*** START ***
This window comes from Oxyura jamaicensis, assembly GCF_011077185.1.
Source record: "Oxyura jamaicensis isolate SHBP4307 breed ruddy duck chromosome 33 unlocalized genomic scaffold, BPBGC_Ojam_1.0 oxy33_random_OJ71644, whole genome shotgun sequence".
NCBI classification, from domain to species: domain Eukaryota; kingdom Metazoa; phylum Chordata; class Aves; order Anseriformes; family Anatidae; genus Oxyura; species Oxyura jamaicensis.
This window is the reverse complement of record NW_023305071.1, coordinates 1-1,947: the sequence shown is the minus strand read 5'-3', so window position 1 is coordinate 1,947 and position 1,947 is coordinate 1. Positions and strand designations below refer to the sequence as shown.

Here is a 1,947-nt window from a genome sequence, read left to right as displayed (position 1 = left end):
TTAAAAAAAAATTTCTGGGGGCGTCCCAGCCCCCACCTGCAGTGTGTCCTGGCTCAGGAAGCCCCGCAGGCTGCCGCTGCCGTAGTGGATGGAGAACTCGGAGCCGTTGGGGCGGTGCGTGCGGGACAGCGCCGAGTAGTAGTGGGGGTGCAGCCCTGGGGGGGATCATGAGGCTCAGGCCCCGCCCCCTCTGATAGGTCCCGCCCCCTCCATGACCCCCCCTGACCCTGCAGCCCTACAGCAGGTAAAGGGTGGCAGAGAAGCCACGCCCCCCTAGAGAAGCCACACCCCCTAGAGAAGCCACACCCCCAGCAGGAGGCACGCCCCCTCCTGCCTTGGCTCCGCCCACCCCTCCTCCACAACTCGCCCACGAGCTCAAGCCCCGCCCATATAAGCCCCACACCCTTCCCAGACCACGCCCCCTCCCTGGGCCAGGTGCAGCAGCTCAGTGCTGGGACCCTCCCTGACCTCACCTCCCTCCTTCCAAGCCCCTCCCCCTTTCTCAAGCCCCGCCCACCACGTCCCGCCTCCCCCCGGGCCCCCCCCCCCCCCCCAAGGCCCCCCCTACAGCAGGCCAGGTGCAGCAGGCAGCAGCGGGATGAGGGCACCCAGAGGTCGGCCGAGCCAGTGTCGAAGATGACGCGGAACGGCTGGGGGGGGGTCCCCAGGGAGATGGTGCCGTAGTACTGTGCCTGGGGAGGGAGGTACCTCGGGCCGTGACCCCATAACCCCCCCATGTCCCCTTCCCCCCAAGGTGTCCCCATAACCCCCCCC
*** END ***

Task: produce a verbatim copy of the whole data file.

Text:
This window comes from Oxyura jamaicensis, assembly GCF_011077185.1.
Source record: "Oxyura jamaicensis isolate SHBP4307 breed ruddy duck chromosome 33 unlocalized genomic scaffold, BPBGC_Ojam_1.0 oxy33_random_OJ71644, whole genome shotgun sequence".
NCBI classification, from domain to species: domain Eukaryota; kingdom Metazoa; phylum Chordata; class Aves; order Anseriformes; family Anatidae; genus Oxyura; species Oxyura jamaicensis.
This window is the reverse complement of record NW_023305071.1, coordinates 1-1,947: the sequence shown is the minus strand read 5'-3', so window position 1 is coordinate 1,947 and position 1,947 is coordinate 1. Positions and strand designations below refer to the sequence as shown.

Here is a 1,947-nt window from a genome sequence, read left to right as displayed (position 1 = left end):
TTAAAAAAAAATTTCTGGGGGCGTCCCAGCCCCCACCTGCAGTGTGTCCTGGCTCAGGAAGCCCCGCAGGCTGCCGCTGCCGTAGTGGATGGAGAACTCGGAGCCGTTGGGGCGGTGCGTGCGGGACAGCGCCGAGTAGTAGTGGGGGTGCAGCCCTGGGGGGGATCATGAGGCTCAGGCCCCGCCCCCTCTGATAGGTCCCGCCCCCTCCATGACCCCCCCTGACCCTGCAGCCCTACAGCAGGTAAAGGGTGGCAGAGAAGCCACGCCCCCCTAGAGAAGCCACACCCCCTAGAGAAGCCACACCCCCAGCAGGAGGCACGCCCCCTCCTGCCTTGGCTCCGCCCACCCCTCCTCCACAACTCGCCCACGAGCTCAAGCCCCGCCCATATAAGCCCCACACCCTTCCCAGACCACGCCCCCTCCCTGGGCCAGGTGCAGCAGCTCAGTGCTGGGACCCTCCCTGACCTCACCTCCCTCCTTCCAAGCCCCTCCCCCTTTCTCAAGCCCCGCCCACCACGTCCCGCCTCCCCCCGGGCCCCCCCCCCCCCCCCAAGGCCCCCCCTACAGCAGGCCAGGTGCAGCAGGCAGCAGCGGGATGAGGGCACCCAGAGGTCGGCCGAGCCAGTGTCGAAGATGACGCGGAACGGCTGGGGGGGGGTCCCCAGGGAGATGGTGCCGTAGTACTGTGCCTGGGGAGGGAGGTACCTCGGGCCGTGACCCCATAACCCCCCCATGTCCCCTTCCCCCCAAGGTGTCCCCATAACCCCCCCC